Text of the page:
HMS Glorious was the second of the three Courageous-class battlecruisers built for the Royal Navy during the First World War. She participated in the Second Battle of Heligoland Bight in November 1917 and was present when the German High Seas Fleet surrendered a year later. Glorious was paid off after the war, but was rebuilt as an aircraft carrier during the late 1920s. She could carry 30 per cent more aircraft than her half-sister Furious which had a similar tonnage. After re-commissioning in 1930, she spent most of her career operating in the Mediterranean Sea.
After the start of WWII, Glorious spent most of 1939 unsuccessfully hunting for the commerce-raiding German cruiser Admiral Graf Spee in the Indian Ocean before returning to the Mediterranean. She was recalled home in April 1940 to support operations in Norway. While evacuating British aircraft from Norway in June, the ship was sunk by the German battleships Scharnhorst and Gneisenau in the North Sea with the loss of over 1,200 lives.
Glorious had an overall length of 786 feet 9 inches (239.8 m), a beam of 81 feet (24.7 m), and a draught of 25 feet 10 inches (7.9 m) at deep load. She displaced 19,180 long tons (19,490 t) at load and 22,560 long tons (22,922 t) at deep load. Glorious and her sisters were the first large warships in the Royal Navy to have geared steam turbines. The Parsons turbines were powered by eighteen Yarrow boilers. Many modifications were made to the ship to convert it into an aircraft carrier, a two-storey hangar, each level 16 feet (4.9 m) high and 550 feet (167.6 m) long, was built on top of the remaining hull; the upper hangar level opened on to a short flight deck, below and forward of the main flight deck. The lower flying-off deck improved launch and recovery cycle flexibility until heavier fighters requiring longer takeoff rolls made the lower deck obsolete in the 1930s. Two 46-by-48-foot (14.0 m × 14.6 m) lifts were installed fore and aft in the flight deck.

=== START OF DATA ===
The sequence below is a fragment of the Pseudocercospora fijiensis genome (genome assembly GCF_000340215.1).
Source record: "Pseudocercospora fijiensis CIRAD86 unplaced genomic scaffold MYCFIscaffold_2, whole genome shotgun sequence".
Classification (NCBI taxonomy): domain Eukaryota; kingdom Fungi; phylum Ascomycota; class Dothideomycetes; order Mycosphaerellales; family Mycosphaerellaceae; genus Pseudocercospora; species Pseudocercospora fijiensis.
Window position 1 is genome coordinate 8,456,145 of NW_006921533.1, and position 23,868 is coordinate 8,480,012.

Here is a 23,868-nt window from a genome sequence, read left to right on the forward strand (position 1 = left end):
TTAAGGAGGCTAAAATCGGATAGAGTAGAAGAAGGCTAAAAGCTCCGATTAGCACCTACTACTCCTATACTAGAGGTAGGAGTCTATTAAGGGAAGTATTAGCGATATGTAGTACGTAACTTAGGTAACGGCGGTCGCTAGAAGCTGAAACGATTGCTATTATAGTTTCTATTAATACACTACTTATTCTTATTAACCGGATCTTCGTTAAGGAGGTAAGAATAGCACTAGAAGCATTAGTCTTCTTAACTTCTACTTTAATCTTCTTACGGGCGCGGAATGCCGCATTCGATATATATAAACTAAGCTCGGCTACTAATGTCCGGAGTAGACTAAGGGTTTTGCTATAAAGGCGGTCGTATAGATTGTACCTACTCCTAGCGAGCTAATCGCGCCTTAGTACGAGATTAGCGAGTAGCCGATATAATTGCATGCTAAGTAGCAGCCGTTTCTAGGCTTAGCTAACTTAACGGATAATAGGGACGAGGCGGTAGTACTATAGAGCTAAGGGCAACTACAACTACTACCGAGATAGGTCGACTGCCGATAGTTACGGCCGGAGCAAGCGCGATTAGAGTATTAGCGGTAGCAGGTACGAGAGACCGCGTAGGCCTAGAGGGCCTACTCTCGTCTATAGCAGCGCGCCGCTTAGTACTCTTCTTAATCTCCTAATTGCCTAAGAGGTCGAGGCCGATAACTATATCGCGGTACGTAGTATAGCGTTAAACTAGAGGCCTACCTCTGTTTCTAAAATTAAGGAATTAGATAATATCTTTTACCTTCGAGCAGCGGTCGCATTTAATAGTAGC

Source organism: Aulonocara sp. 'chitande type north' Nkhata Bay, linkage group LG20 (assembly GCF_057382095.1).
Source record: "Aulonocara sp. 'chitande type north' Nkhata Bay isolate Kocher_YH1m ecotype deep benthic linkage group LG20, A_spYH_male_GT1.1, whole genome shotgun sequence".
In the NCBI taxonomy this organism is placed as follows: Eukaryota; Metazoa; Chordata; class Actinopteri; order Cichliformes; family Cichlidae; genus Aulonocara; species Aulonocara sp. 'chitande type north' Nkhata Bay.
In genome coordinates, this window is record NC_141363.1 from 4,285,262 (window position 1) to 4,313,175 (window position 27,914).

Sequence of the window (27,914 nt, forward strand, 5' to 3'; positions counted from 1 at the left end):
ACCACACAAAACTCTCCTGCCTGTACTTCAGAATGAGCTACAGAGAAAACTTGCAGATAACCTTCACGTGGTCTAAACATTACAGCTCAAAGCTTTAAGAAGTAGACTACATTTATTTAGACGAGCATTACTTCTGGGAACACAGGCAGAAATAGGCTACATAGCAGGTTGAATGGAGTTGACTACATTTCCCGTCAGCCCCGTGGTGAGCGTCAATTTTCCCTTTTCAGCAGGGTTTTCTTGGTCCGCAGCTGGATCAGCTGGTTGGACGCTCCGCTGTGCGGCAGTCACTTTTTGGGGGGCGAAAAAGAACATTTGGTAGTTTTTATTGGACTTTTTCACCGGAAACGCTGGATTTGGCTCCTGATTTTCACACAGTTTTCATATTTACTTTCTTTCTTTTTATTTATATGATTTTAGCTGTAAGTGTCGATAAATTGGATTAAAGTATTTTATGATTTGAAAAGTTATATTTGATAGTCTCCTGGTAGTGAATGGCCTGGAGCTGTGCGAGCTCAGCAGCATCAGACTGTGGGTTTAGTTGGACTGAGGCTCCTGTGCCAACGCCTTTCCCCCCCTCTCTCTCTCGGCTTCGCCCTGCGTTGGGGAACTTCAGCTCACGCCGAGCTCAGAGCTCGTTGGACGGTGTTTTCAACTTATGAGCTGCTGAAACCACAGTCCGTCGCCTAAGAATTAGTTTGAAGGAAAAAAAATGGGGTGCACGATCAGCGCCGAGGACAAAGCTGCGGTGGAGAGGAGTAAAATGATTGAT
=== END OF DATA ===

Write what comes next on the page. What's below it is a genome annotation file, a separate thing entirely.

Glorious could carry up to 48 aircraft; when first recommissioned, she carried Fairey Flycatcher fighters, Blackburn Dart and Blackburn Ripon torpedo bombers, and Fairey IIIF reconnaissance planes of the Fleet Air Arm. From 1933 until Glorious returned to the United Kingdom in April 1940, aside from a period when refitting in the mid-1930s, she carried 802 Squadron which flew a mixture of nine Hawker Nimrod and three Hawker Osprey fighters, until re-equipping with a dozen Gloster Sea Gladiators in May 1939.
Her sinking raised a lot of questions and controversy inside the British government resulting in multiple inquiries and commissions releasing various reports that ultimately failed to come to a single satisfactory conclusion.